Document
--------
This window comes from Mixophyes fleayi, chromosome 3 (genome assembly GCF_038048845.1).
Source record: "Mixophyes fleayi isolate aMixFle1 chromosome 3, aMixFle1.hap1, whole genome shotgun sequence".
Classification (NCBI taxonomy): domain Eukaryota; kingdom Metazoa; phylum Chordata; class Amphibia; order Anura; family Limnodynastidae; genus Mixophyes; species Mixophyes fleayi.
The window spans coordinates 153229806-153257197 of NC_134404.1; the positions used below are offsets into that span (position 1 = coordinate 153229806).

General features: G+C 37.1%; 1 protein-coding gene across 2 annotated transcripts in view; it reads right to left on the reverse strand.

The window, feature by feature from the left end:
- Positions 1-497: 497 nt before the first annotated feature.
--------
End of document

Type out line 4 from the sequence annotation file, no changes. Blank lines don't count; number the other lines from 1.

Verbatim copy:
The window spans coordinates 153229806-153257197 of NC_134404.1; the positions used below are offsets into that span (position 1 = coordinate 153229806).